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Hall on Franklin plans reopening as landlord files eviction lawsuit

Tampa’s first food hall owes rent from the period it was closed due to COVID-19.
The exterior of the Hall on Franklin, in Tampa, Fla. on September 28, 2017. The Hall on Franklin, a restaurant collective, is planning its reopening while facing the threat of eviction from its landlord.
The exterior of the Hall on Franklin, in Tampa, Fla. on September 28, 2017. The Hall on Franklin, a restaurant collective, is planning its reopening while facing the threat of eviction from its landlord. [ MONICA HERNDON | Tampa Bay Times ]
Published May 29, 2020

TAMPA — The Hall on Franklin is planning a June 12 reopening, but its landlord has filed an eviction lawsuit over unpaid rent.

The owner of the property at 1701 N Franklin St., A2 LLC, wrote in the filing that the food hall stopped paying rent in April and hasn’t paid since. The Hall on Franklin — like all restaurants — was forced to close its doors in March because of COVID-19. The restaurant, which has several booths for individual vendors, says it’s opening back up in two weeks, but the lawsuit says owner Jamal Wilson is on the hook for nearly $47,500.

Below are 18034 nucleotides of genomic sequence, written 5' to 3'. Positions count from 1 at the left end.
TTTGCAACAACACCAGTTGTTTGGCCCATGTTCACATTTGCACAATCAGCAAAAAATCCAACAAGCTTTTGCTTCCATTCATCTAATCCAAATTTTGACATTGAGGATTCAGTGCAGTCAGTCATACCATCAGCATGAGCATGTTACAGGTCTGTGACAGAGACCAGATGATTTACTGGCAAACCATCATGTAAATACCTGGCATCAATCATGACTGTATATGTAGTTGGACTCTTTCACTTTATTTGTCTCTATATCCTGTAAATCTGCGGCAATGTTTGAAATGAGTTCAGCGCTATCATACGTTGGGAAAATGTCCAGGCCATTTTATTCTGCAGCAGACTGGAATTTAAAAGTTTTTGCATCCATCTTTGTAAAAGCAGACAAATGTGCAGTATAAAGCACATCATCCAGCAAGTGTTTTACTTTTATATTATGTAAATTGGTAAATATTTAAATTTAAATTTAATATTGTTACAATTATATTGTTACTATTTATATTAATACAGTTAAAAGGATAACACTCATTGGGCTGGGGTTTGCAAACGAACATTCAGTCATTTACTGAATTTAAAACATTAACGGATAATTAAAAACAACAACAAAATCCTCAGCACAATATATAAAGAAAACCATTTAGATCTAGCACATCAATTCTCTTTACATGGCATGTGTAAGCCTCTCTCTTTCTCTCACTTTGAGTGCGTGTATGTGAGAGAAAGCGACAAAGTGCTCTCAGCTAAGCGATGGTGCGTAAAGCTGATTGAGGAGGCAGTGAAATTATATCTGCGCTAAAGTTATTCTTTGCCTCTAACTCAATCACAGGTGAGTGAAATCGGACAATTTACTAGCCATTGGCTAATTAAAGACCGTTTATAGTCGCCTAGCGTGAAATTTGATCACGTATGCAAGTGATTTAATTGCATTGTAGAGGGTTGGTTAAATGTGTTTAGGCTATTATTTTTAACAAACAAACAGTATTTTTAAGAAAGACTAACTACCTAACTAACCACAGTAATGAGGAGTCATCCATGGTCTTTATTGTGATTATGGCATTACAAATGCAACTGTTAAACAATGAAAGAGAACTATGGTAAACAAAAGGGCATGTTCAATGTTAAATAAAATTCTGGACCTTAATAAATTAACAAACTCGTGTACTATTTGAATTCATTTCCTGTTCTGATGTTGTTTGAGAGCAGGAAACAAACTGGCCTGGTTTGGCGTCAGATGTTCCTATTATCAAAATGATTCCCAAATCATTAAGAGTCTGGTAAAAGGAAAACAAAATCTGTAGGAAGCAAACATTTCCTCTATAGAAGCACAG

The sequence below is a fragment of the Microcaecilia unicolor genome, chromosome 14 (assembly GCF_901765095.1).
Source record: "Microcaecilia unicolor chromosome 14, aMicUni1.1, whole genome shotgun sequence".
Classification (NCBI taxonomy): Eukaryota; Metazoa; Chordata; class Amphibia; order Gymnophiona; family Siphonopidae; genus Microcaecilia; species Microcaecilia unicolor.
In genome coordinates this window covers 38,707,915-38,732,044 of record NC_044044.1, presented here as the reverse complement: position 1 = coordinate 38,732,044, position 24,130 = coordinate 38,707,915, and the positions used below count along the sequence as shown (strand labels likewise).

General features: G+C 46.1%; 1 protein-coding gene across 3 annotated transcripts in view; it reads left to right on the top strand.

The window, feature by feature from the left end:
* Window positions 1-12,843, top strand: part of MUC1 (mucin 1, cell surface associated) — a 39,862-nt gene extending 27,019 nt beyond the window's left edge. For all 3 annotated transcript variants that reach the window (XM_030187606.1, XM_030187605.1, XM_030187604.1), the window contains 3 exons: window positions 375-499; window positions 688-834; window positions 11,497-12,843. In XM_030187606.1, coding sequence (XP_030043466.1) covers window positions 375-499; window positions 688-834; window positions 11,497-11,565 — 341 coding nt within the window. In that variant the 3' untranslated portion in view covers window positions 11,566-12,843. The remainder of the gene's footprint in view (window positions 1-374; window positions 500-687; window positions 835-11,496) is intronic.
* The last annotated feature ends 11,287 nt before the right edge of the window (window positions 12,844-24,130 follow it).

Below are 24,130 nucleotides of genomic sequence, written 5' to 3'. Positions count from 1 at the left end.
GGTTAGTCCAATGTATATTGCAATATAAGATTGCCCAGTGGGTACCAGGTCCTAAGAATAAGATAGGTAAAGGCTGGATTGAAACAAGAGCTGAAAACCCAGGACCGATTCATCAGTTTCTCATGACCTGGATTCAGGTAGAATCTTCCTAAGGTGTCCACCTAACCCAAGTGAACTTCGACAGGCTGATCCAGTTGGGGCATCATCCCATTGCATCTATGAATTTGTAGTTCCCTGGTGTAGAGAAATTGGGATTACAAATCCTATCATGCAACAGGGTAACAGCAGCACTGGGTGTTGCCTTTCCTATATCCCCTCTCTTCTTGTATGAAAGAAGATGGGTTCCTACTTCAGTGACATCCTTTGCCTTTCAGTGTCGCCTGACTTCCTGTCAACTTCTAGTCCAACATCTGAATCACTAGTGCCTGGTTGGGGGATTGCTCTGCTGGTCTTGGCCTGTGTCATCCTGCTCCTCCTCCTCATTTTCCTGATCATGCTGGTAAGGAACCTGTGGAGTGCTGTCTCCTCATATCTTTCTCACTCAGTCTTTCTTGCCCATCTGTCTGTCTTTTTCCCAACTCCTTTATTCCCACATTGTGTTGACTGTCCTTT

“While we cannot comment on the litigation, we are excited to reopen in June and welcome back the community,” Wilson said in statement.

The attorney for A2, Luis Martinez-Monfort, did not respond to emails requesting comment.

The lawsuit says due to a stipulation in the lease agreement, the food hall ended the lease agreement by missing its rent on April 1 and May 1. The lawsuit refers to the food hall now as a “holdover tenant." Florida’s holdover law allows property owners to double the monthly rent for tenants who continue to operate after a lease has ended, something the lawsuit says A2 is pursuing.

Related: Two weeks into a state-mandated restaurant shutdown, some local restaurants found that to-go orders couldn't pay the bills.

In response to the virus, Hillsborough County has enacted an administrative order that does not allow the Sheriff’s Office to enforce a writ of possession, the final step of an eviction.

The food hall announced its reopening plans on its Facebook page Wednesday.

“This year has thrown us all for a loop, but we’ve got plans in place to continue providing the best possible experience,” the post said

The food hall says it has hired a sanitization director, will use single-use paper menus and QR codes to lessen direct contact and keep capacity at no more than 50 percent. Its staff will be required to wear masks and have their temperatures checked before each shift. Guests are encouraged, but not required, to use face coverings.

The tables and bar seats will be arranged to encourage social distancing.